Data protection among junior medical staff: a questionnaire study.
J Patient Saf. 2013 Jun;9(2):75-8
Authors: Titchener AG, Ramoutar A, Ramoutar DN, Yousef A
OBJECTIVE: There have been numerous reports of loss of confidential information amongst UK public agencies. The aim of the study was to examine current standards of practice and knowledge of junior medical staff with respect to management of patient identifiable information.
METHODS: An anonymous multiple choice questionnaire was completed by 50 junior medical staff in each of 2 separate district general hospitals in the UK.
RESULTS: Sixty-two percent of physicians surveyed held patient identifiable information electronically, outside of normal NHS use. Thirty percent of physicians used portable memory sticks, of which, 68% were not password protected. Ninety percent of physicians used patient ward lists in paper format with 18% frequently using a domestic waste bin for disposal. Thirty-five percent of physicians were aware of the Caldicott principles, and 58% were aware of the Data Protection Act as applied to their duties.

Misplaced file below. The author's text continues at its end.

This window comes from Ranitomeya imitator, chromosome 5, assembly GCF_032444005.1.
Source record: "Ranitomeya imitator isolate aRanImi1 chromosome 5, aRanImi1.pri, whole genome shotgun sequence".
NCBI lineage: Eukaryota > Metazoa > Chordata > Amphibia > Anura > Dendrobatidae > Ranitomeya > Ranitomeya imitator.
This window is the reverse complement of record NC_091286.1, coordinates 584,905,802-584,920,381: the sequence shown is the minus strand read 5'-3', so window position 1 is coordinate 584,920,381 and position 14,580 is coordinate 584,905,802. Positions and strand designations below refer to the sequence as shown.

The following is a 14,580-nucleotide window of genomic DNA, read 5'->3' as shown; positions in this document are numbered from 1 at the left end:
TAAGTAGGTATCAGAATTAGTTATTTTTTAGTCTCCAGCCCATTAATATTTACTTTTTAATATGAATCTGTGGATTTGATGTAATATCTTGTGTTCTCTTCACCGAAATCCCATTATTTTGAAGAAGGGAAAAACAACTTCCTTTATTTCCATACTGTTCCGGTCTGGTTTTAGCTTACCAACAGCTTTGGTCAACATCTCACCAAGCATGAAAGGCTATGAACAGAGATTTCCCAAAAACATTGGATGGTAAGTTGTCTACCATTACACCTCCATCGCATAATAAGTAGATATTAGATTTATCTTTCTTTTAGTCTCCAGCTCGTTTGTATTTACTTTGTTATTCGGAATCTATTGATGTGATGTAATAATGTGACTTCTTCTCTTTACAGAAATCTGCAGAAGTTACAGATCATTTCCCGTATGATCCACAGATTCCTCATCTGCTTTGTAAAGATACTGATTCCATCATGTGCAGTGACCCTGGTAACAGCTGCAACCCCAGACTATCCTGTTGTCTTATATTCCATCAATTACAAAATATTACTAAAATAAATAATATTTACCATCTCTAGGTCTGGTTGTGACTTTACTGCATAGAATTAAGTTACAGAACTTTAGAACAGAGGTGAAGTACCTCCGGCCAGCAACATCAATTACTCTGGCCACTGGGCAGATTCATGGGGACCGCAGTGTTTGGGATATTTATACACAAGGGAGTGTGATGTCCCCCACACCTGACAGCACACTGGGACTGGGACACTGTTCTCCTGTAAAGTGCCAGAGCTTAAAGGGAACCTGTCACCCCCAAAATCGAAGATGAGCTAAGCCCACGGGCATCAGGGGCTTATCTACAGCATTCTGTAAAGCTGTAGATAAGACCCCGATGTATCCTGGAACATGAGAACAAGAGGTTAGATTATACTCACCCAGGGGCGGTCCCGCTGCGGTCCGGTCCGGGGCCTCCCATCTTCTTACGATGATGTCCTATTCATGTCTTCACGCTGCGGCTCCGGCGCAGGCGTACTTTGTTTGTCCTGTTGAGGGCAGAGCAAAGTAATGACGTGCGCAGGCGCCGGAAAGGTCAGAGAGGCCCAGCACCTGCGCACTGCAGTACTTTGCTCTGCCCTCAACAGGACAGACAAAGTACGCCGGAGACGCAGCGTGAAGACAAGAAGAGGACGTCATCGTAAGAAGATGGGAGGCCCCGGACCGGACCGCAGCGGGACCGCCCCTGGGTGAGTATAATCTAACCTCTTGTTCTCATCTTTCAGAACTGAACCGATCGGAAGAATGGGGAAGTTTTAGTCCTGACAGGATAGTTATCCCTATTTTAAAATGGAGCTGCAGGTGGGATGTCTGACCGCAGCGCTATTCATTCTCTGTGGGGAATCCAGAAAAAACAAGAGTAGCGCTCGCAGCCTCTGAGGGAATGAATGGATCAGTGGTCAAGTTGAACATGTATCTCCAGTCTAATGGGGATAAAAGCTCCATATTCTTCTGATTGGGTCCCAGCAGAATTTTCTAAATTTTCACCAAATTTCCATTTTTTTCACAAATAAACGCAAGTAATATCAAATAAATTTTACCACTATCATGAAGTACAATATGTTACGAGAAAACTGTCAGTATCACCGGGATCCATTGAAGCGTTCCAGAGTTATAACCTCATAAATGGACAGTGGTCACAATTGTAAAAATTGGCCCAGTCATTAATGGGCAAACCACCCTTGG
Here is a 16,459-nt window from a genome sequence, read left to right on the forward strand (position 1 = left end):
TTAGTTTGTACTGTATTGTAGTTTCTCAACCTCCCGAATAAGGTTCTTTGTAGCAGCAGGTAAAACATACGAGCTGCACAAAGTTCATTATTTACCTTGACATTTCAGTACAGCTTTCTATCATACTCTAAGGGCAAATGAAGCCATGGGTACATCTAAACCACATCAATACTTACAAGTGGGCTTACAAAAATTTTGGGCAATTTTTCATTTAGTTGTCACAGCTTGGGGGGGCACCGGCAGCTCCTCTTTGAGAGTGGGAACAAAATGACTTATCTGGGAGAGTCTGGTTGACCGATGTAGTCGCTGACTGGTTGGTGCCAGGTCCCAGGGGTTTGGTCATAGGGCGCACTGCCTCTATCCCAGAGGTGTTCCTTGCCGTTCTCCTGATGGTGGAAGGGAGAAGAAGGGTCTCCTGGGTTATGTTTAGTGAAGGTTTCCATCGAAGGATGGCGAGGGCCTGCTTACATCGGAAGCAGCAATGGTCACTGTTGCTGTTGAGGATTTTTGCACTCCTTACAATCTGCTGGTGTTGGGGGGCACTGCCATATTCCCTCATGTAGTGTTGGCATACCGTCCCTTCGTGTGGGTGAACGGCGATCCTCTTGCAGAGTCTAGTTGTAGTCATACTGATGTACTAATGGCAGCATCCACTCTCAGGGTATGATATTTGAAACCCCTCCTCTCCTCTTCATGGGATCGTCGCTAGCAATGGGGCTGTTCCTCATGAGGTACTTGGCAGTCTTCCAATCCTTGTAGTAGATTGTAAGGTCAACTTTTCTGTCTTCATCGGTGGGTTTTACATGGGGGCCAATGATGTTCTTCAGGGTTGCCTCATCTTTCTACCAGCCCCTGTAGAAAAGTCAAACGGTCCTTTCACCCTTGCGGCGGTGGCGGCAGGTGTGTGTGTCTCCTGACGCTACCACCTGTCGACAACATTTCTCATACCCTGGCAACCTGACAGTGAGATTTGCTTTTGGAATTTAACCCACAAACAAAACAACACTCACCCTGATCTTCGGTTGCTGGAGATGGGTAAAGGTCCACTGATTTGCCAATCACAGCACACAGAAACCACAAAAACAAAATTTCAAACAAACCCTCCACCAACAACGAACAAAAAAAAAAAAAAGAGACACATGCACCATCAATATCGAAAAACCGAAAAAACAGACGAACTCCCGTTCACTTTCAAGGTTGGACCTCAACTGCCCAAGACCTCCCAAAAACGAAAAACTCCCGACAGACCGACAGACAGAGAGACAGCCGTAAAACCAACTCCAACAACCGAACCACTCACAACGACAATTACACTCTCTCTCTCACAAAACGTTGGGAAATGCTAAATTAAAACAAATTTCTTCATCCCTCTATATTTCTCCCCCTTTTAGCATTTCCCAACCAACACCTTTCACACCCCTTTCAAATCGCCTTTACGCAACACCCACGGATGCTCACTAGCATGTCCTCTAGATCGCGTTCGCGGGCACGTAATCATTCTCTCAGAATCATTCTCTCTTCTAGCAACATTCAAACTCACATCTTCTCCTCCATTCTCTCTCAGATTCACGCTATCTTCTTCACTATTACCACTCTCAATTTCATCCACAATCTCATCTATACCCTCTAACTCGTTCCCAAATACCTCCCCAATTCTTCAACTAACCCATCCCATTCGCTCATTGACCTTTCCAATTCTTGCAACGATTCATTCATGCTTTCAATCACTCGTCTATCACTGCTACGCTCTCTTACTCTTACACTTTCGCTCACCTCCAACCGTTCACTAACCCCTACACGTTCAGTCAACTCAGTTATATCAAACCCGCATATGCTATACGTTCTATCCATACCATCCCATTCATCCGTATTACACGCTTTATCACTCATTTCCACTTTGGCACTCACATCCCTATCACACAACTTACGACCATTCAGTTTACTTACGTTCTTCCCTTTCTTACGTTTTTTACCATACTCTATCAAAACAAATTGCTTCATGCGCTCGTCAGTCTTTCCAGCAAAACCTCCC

CONCLUSIONS: Despite having statutory duties toward the management of patient identifiable information, many physicians are not aware of their responsibilities and obligations. This is unlikely to be an isolated local issue. More emphasis needs to be placed on data management in hospital induction procedures for new employees, and security measures, such as encryption software, should be made more widely available.
PMID: 23429244 [PubMed - indexed for MEDLINE]